After a few heavy weeks – violence, borders, Kurdish disapora – this week will feature something lighter, perhaps. For this week will be Allegra’s first ever (but certainly NOT the last) Dance Extravaganza!
Or more specifically, this is how the plan got started via some innocent social media exchanges, an increasingly cherished route for Allegra’s content. A tweet, a Facebook post and an email later and there we have it – a full week of Boogie Down FUN!
In reality we offer, of course, something much more interesting still, namely four posts featuring detailed and nuanced accounts on music, dance, performance and politics. Just as we discovered via one of our favorite posts yet, namely Flatulanthropology, when given the appropriate anthropological ‘scrub down’ even such seemingly flimsy topics as ‘pull my finger’-jokes acquire profound layers that are only waiting for analysis. And the same certainly applies here.
With these thoughts in mind, we kick things off with something quite flamboyant, namely the annual Air Guitar World Championships taking place in Oulu, Northern Finland. Can mimicking the memorable strokes of Jimi Hendrix really bring about world peace – as one of the contest’s modest slogans go?
Paul Mullins – Allegra’s ‘very own donut guy’ – discusses this and much more in his take on this unique combination of ‘camp, confidence, naïve sincerity, self-aware insignificance’, which he calls ‘quite possibly among the most accessible of all expressive arts’.
We then continue with a post that takes a huge geographic leap, but perhaps bears closer similarity to underlying issues than what spontaneously meets the eye: Nanna Schneiderman talks of Ugandan youth culture, particularly the role of karaoke in it.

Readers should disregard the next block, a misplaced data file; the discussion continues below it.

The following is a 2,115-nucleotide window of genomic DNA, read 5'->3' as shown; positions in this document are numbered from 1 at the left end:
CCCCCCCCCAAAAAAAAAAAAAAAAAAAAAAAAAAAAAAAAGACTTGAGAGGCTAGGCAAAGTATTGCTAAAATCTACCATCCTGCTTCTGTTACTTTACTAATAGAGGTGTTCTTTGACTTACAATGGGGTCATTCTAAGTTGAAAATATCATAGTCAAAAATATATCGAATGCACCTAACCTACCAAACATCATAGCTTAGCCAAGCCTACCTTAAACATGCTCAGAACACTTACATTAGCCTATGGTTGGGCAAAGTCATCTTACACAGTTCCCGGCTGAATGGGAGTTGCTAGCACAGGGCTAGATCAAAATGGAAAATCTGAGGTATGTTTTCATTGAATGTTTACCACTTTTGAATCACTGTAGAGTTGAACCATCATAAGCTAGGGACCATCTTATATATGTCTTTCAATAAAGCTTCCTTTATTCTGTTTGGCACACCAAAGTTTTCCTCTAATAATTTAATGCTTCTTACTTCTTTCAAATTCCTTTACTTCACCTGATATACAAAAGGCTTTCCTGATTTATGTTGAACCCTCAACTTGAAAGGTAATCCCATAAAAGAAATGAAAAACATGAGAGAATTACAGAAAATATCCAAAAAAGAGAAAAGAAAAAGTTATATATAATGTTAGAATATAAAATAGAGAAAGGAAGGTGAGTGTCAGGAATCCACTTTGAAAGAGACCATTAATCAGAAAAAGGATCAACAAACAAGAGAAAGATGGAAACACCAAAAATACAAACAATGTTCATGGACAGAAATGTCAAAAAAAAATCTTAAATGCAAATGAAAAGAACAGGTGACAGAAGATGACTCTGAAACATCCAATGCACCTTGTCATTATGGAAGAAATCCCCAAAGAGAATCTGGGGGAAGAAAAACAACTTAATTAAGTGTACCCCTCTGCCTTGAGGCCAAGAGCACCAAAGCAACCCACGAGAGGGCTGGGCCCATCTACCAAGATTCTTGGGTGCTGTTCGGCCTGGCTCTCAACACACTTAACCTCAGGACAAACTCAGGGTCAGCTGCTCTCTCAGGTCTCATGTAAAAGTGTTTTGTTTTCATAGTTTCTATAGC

Her post is contextualized in a broader study exploring popular music culture – a commonly overlook area of youth culture in development work and research – to understand how karaoke as a particular performance ideology shapes the actions, values and future life-courses of the engaged participants, as well as to understand how popular music culture functions as a space for self-fashioning and innovation.
After that we leave music behind us momentarily to glance at how performance – or rather ‘the complexities of framing and staging’ as this post explains – influence behavior and thought in relation to their immediate environment, or, how, in turn, human behavior influences the way we frame spaces and spheres for others. In his post Jonas Tinius discusses ongoing work to explore these issues via very ‘now’ experiments combining anthropology and the arts.
We conclude this week with a post by ‘Allies Ally’ Gavin Weston, who shares his thoughts on using music ‘medicinally’. What does this mean – and what role does the placebo effect have here? True to Allegra’s experimental spirit this post remains at present largely a sketch, and we look forward to the unfolding of the thought process behind it; not the least a particular book linked to an event called ‘the Fieldwork Playlist’ arranged last year at Goldsmiths.
Thanks – once again – for joining our bizarre intellectual magic carpet ride; we hope to keep you entertained!